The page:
Campaigners who failed to block an injunction against protests outside Cuadrilla’s Lancashire fracking site said the fight was not over. But they said case law and the cost of legal action were major hurdles.
The injunction remains a temporary one and it could be taken to trial at any point. But Ian Crane and Bob Dennett, who argued against the terms of the order yesterday, said continuing the challenge would need professional help and a change in legal precedent.
The injunction, granted this afternoon at the High Court in Manchester, applies to the Preston New Road site near Blackpool until 1 June 2020.
This afternoon, Judge Mark Pelling approved an order that prohibited:
- Trespass at the site
- Unlawful obstruction of the site entrance and adjacent A583, including lock-ons, climbing onto lorries and slow walking
- Unlawful disruption of eight suppliers, including Cuadrilla’s lawyers, and 11 Cuadrilla companies
Anyone found to have breached the order could be in contempt of court and risk prison, fines or seizure of assets.
Cuadrilla welcomed the injunction this evening, saying it was “an important deterrent to unlawful protest that has significantly disrupted and inconvenienced local commuters and businesses.”
Mr Crane, who developed his case with a team of campaigners and no professional legal help, said:
“Unfortunately for the Cuadrilla application, Judge Pelling has set the bar very low. It really is not very difficult for a company to get an injunction.”
At the first hearing, at the end of May, Cuadrilla argued that it faced an imminent threat of protest from the Block Around the Clock action planned for June by the campaign group, Reclaim the Power. That passed off peacefully with no arrests, despite a 54-hour blockade of the Preston New Road site entrance.
Mr Crane said:
“This time round they were not going to get the injunction on imminent threat. They were seeking the injunction on a generic threat.
“Would that meet the legal test of being likely to succeed at a trial? We don’t know but it is not something we can take on as litigants-in-person.
“If it were going to trial it would need to be taken on by a legal team.”
Mr Crane said three recent injunction cases, brought by Ineos, Cuadrilla and UKOG, demonstrated, in his words, that “parliamentary democracy is being subordinated by the civil courts”.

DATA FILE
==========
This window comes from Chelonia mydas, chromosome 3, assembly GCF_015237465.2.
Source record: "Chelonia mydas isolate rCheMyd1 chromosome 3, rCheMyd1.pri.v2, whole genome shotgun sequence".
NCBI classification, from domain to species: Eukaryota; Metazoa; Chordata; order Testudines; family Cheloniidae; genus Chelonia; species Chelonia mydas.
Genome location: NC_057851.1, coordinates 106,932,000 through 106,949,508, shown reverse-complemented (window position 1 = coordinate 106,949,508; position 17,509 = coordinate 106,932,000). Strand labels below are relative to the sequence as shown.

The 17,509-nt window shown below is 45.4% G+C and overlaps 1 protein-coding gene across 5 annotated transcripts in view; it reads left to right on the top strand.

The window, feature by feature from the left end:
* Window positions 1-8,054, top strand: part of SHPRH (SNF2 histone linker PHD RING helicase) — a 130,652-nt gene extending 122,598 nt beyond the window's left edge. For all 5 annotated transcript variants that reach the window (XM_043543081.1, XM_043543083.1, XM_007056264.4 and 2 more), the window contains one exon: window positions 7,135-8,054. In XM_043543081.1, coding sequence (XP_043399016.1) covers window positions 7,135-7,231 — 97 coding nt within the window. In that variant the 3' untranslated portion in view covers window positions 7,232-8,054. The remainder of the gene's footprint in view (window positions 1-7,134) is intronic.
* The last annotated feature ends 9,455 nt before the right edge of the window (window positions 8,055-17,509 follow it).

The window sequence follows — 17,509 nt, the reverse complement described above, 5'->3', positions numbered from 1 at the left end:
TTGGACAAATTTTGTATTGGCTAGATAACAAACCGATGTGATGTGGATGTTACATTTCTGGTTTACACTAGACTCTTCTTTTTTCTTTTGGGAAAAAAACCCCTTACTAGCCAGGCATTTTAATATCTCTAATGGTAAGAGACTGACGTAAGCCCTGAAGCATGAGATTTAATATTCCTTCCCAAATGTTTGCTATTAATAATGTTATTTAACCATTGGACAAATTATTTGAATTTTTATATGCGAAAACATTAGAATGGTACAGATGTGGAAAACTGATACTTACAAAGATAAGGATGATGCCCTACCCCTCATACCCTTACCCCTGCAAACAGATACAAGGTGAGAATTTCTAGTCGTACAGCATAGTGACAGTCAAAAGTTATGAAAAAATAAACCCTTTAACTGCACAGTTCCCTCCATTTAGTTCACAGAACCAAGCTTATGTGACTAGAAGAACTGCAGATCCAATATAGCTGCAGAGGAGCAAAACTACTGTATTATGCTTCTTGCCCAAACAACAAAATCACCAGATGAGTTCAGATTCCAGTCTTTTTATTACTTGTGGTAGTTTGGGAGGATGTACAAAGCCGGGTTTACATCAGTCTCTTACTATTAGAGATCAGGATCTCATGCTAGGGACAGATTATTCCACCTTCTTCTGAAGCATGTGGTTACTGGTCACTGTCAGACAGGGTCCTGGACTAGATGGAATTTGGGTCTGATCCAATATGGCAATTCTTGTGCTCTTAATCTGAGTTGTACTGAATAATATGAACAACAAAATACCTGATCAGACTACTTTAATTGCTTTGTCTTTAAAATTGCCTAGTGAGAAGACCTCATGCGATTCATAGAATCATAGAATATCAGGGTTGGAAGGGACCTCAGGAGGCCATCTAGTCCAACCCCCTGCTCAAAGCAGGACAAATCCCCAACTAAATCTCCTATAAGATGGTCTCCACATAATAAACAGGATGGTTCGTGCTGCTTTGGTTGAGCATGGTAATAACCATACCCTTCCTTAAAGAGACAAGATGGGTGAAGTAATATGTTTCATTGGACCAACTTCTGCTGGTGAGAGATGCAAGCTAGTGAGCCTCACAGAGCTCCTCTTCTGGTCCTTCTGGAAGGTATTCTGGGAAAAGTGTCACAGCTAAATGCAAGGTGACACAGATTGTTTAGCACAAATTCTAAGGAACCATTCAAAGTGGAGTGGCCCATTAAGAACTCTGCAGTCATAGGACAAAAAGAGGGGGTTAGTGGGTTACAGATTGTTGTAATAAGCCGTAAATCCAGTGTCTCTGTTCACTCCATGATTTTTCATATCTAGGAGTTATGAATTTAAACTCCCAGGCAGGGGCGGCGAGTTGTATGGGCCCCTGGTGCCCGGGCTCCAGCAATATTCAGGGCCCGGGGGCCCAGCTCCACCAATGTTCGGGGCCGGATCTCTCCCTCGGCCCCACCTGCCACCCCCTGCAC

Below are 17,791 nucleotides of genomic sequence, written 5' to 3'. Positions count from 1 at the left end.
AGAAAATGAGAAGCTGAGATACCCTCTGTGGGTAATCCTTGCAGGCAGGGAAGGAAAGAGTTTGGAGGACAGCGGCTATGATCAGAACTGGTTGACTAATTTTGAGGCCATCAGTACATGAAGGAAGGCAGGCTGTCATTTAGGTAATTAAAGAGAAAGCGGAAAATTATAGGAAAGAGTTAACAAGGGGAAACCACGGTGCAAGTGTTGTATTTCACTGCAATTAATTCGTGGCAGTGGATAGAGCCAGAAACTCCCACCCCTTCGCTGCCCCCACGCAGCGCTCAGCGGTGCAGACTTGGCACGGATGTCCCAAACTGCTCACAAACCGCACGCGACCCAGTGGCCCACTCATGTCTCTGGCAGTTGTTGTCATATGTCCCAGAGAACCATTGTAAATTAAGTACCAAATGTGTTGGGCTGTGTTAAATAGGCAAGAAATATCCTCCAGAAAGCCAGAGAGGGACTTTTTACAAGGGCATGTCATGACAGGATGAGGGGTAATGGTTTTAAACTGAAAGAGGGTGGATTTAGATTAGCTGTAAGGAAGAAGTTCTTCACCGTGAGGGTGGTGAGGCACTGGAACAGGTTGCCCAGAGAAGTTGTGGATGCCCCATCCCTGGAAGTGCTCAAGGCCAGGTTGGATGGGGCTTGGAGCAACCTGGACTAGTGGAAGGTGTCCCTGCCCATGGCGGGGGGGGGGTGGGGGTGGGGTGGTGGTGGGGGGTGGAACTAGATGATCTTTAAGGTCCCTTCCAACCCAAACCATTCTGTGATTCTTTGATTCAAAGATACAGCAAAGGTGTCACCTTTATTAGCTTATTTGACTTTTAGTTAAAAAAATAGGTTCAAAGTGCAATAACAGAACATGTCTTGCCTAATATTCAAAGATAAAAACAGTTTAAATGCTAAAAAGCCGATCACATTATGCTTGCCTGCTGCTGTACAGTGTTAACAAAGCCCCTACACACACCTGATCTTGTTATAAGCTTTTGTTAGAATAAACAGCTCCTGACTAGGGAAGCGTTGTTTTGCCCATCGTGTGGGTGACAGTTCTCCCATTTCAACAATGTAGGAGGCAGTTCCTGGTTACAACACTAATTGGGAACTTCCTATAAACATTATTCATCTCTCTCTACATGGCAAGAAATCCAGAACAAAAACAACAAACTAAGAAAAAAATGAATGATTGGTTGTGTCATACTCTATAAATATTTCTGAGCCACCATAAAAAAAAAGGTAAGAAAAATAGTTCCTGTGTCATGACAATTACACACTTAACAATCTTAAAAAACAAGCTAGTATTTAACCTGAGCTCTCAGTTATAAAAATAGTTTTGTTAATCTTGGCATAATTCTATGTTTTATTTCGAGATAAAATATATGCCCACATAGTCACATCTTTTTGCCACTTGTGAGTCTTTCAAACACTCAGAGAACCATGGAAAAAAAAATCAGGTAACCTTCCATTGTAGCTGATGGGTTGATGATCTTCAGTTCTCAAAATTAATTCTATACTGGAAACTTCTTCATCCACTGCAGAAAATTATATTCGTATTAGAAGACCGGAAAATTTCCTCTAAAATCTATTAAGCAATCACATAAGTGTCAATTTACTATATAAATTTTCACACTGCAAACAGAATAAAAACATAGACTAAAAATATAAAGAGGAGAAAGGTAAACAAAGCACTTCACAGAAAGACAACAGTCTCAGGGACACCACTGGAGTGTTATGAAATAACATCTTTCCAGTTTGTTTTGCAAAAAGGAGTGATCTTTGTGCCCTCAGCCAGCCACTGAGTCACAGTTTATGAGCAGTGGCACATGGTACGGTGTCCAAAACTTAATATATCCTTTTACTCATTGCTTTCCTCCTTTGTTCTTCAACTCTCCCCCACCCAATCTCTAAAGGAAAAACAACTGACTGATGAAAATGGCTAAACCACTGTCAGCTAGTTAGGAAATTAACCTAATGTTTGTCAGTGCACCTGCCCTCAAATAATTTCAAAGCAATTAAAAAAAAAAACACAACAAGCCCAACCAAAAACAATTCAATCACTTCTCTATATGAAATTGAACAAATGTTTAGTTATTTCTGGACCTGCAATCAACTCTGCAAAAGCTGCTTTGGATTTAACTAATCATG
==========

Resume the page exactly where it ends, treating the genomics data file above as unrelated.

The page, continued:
During the Cuadrilla hearing, Judge Pelling said he was limited in what he could take into account in the challengers’ evidence by a ruling at the Court of Appeal in the case of City of London versus Samede.
This case, involving members of the Occupy movement, concluded that judges could take account of the “general character of the views” of defendants. But it said this “cannot be a factor which trumps all others, and indeed it is unlikely to be a particularly weighty factor: otherwise judges would find themselves according greater protection to views which they think important, or with which they agree.”
Mr Crane said:
“Cuadrilla can get a ruling, as the court heard yesterday, based on conjecture, hearsay and exaggeration of an imminent threat. But because of City of London vs Samede, the court cannot take account of our evidence in scientific and academic studies proving an imminent threat that the shale gas industry brings to the environment, health, ecology of local communities.
“The barrier to challenge this is costs and, until such a time as City of London vs Samede is overruled, there is unlikely to be any different result in these cases.
“The whole issue of keeping all the academic, scientific and experiential evidence out of consideration is a major hurdle.”
But Mr Crane added:
“If we had not stepped up as named defendants this would have gone through unchallenged. We got some changes to the detail of the order at the first hearing. But now we have taken it as far as we can. If it is to go to the next stage it needs Lancashire to get legal representation and take this to trial.”
Mr Crane’s case ran to around 2,000 pages of evidence. Even though the court could not consider it, he said it was the first time in a fracking injunction case that campaigners had included in the legal bundles scientific evidence on health impacts.
“The industry now knows that once City of London vs Samede is overturned all this material has been compiled.”
“It’s not over”
The other defendant in the case, Bob Dennett, said after the hearing:
“I had been cautiously optimistic. Now I am very disappointed. But it is not over yet. I do not give up.”
The co-leader of the Green Party, Jonathan Bartle, said:
“This is an incredibly sad day for the right to protest peacefully. We’re bitterly disappointed by this result, but the fight will continue and we will stand together with all those resisting this destructive industry.”
Mr Bartley said the Green Party would continue to stand behind the local community in its struggle against Cuadrilla.
“Deterrent to unlawful protest”
Francis Egan, Chief Executive of Cuadrilla, said:
“We are very pleased that the High Court has seen fit to extend the injunction until 1 June 2020.
“We firmly believe that this is an important deterrent to unlawful protest that has significantly disrupted and inconvenienced local commuters and businesses over many months. We have seen a welcome reduction in unlawful behaviour since the interim injunction was granted last month.
“We continue to respect lawful and peaceful protest, but will not hesitate to take legal action against those that breach the injunction with unlawful activity directed against us or our listed suppliers.”
Documents in the case: https://www.dropbox.com/sh/isnre2562esz43h/AADxx_pbLq31WC8dyEA2M-71a?dl=0
List of protected suppliers: https://cuadrillaresources.com/about-cuadrilla/suppliers/
Reporting on this case was made possible by individual donations from DrillOrDrop readers